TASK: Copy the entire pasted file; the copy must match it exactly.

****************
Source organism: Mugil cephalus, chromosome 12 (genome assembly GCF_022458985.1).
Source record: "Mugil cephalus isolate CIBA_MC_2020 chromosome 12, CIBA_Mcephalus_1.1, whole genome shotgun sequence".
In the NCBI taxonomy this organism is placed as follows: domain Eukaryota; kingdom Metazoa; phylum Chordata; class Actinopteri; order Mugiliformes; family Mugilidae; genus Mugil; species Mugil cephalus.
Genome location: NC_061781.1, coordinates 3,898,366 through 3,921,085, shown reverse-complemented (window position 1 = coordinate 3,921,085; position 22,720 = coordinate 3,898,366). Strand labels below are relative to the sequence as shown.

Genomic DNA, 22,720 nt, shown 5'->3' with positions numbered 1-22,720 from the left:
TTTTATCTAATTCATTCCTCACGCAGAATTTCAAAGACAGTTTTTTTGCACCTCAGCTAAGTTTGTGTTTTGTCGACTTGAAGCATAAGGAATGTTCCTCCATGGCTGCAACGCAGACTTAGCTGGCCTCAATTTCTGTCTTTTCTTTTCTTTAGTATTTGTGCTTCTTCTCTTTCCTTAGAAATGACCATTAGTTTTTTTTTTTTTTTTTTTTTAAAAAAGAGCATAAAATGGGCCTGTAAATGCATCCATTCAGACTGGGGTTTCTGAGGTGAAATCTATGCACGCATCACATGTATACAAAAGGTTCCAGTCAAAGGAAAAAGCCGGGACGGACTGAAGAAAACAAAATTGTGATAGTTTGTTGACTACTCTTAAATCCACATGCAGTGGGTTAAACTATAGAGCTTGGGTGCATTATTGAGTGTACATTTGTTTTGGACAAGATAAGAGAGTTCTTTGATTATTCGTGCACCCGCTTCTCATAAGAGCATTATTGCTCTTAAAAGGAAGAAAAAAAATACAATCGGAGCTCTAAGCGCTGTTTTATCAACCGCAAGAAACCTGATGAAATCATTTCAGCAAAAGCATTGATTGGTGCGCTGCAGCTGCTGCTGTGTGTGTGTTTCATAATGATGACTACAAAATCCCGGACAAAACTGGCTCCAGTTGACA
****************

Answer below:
Source organism: Mugil cephalus, chromosome 12 (genome assembly GCF_022458985.1).
Source record: "Mugil cephalus isolate CIBA_MC_2020 chromosome 12, CIBA_Mcephalus_1.1, whole genome shotgun sequence".
In the NCBI taxonomy this organism is placed as follows: domain Eukaryota; kingdom Metazoa; phylum Chordata; class Actinopteri; order Mugiliformes; family Mugilidae; genus Mugil; species Mugil cephalus.
Genome location: NC_061781.1, coordinates 3,898,366 through 3,921,085, shown reverse-complemented (window position 1 = coordinate 3,921,085; position 22,720 = coordinate 3,898,366). Strand labels below are relative to the sequence as shown.

Genomic DNA, 22,720 nt, shown 5'->3' with positions numbered 1-22,720 from the left:
TTTTATCTAATTCATTCCTCACGCAGAATTTCAAAGACAGTTTTTTTGCACCTCAGCTAAGTTTGTGTTTTGTCGACTTGAAGCATAAGGAATGTTCCTCCATGGCTGCAACGCAGACTTAGCTGGCCTCAATTTCTGTCTTTTCTTTTCTTTAGTATTTGTGCTTCTTCTCTTTCCTTAGAAATGACCATTAGTTTTTTTTTTTTTTTTTTTTTAAAAAAGAGCATAAAATGGGCCTGTAAATGCATCCATTCAGACTGGGGTTTCTGAGGTGAAATCTATGCACGCATCACATGTATACAAAAGGTTCCAGTCAAAGGAAAAAGCCGGGACGGACTGAAGAAAACAAAATTGTGATAGTTTGTTGACTACTCTTAAATCCACATGCAGTGGGTTAAACTATAGAGCTTGGGTGCATTATTGAGTGTACATTTGTTTTGGACAAGATAAGAGAGTTCTTTGATTATTCGTGCACCCGCTTCTCATAAGAGCATTATTGCTCTTAAAAGGAAGAAAAAAAATACAATCGGAGCTCTAAGCGCTGTTTTATCAACCGCAAGAAACCTGATGAAATCATTTCAGCAAAAGCATTGATTGGTGCGCTGCAGCTGCTGCTGTGTGTGTGTTTCATAATGATGACTACAAAATCCCGGACAAAACTGGCTCCAGTTGACA